Skiing in Sierra Nevada

Friday, Saturday and Sunday of last week I went skiing in Sierra Nevada with some friends.  Alberto (one of the teachers I work with), his wife Maria, Mario (Alberto’s brother), Mario’s girlfriend and two other friends Virginia and Caste.   Sierra Nevada is a mountain range in the region of Andalucia and it is next to the famous city of Granada; where you can find the Alhambra.  It is the southernmost ski resort in Europe and the only place to ski in the bottom half of Spain.  There are 117 trails and over 110 of them were open when we were there. The highest skiing point is about 3,300 m or around 11,000 ft.  When it was clear, there was an incredible view of the surrounding country.


There is a town called Pradollano located at the foot of the slopes at 2,100 m or 6,890 ft.  It is the hub of all activity in the area with various bars, hotels, shops and places to rent equipment.  We stayed in an apartment more towards the top with an amazing view of the mountain.  It was incredibly to see because I’ve never experienced anything like it.  I would guess it’s similar to Aspen or ski towns in Colorado. Normally when I got skiing, it’s a day trip to a relatively nearby mountain in Jersey or New York.  Before this skiing adventure, the last time I had gone skiing was three years ago; before that it was only once a winter with my dad and sister on a extremely small mountain in upstate New York.  It was always fun and we always had a great time, but skiing Sierra Nevada made me realize how tiny the upstate mountain is.  A trail from top to bottom could be skied in approximately 1 min and a half while this is only a fraction of a trail in Sierra Nevada.

The Mountain


The mountain was absolutely stunning.  The breadth and expanse of ski lifts and trails was unbelievable. There were 117 trails that spanned over an altitude difference of 5,000 ft! There were three different valleys with three different levels of chairlifts.  Halfway up the mountain in the center was the main section; located there was a lounge and a cafeteria.  It was also the most crowded because it’s where the lifts to the easier trails were found, so we stayed away from it.  The right valley is where we spent most of our time skiing because it consisted of the harder trails (reds and blacks) and it was harder to reach.  You couldn’t see it from the central valley.  There was one trail that we did a couple of times that snaked it’s way along the entire left side of the mountain.  It was about a 3.5 mile trail.  It was incredible.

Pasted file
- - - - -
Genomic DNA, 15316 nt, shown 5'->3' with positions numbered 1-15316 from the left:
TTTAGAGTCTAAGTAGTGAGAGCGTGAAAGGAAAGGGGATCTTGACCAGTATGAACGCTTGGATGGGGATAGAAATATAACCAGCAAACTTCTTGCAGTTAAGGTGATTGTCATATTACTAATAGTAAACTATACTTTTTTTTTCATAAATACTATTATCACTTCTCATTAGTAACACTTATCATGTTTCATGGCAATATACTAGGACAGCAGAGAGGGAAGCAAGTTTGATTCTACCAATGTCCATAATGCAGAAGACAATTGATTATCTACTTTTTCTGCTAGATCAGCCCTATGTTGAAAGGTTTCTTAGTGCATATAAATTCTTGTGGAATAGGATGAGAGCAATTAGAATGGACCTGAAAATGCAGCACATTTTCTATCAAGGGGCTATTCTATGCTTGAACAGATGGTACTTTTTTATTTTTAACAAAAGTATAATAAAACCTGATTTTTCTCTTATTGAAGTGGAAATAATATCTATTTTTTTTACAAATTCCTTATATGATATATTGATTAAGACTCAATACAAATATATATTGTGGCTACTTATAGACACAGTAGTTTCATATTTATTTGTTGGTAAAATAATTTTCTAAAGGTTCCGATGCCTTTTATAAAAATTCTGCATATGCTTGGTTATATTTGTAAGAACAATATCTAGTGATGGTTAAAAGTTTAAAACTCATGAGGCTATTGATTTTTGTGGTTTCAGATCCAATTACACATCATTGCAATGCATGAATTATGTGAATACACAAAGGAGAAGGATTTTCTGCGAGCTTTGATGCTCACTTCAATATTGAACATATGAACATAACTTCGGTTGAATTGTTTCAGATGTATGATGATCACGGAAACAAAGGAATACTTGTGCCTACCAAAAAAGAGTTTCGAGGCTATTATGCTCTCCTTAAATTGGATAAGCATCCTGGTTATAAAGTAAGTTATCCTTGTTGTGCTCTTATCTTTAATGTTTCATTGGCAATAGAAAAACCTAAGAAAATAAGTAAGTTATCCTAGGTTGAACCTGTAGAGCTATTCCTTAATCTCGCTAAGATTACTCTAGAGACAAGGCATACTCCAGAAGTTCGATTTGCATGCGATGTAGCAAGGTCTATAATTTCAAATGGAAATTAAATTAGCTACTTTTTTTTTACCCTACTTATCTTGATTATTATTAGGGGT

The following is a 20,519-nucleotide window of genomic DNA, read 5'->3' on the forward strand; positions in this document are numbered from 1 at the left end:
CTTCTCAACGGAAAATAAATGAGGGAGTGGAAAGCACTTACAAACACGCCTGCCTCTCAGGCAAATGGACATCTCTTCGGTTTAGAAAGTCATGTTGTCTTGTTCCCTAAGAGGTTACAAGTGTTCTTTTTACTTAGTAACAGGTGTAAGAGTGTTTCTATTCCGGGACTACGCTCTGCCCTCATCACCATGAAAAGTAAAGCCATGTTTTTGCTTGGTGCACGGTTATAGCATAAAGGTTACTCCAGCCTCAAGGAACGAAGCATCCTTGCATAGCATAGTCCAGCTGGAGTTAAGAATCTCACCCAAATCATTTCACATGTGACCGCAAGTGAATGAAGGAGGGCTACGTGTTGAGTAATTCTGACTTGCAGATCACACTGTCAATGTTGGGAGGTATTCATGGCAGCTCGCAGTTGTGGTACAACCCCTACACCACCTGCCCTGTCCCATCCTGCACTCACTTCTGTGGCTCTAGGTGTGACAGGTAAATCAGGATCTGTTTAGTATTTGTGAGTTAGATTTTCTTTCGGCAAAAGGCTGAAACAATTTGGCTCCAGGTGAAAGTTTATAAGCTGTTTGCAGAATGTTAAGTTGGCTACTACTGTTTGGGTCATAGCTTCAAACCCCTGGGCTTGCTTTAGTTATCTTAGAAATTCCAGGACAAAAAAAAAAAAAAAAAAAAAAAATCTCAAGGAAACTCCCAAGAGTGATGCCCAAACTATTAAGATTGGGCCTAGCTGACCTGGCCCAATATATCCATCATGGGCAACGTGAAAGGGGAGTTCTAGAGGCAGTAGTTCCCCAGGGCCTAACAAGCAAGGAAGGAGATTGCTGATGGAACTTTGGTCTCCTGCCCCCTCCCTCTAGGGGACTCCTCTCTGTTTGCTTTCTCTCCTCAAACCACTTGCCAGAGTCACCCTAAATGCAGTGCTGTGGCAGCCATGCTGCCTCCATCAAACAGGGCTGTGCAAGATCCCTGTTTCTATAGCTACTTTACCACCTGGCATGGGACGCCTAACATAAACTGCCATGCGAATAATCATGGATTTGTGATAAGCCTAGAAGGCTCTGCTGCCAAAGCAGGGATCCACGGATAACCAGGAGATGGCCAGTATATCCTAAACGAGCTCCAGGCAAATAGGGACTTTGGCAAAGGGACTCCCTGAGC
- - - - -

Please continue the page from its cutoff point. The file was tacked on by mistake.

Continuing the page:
Skiing the mountain was one of the most amazing experiences of my life.  Not only was it the best skiing of my life, but it was naturally beautiful places I have been to in my life. By the third day, it was also one of the most tiring.  We arrived to Sierra Nevada around 10:30ish on Friday and got on the slopes by 11:15ish.  We skied until about 2, took an hour break and then skied from 3 to 5.  The first day was mostly spent checking out the different areas and trying to figure out how to get from ski lift to ski lift.  We spent a decent amount of time looking at the map.  It was definitely necessary because without it, you could miss a quarter or more of the mountain.  The weather was perfect and so were the conditions.  Little to no clouds, sunny and a nice layer of powder. We were sweating waiting to catch the ski lifts.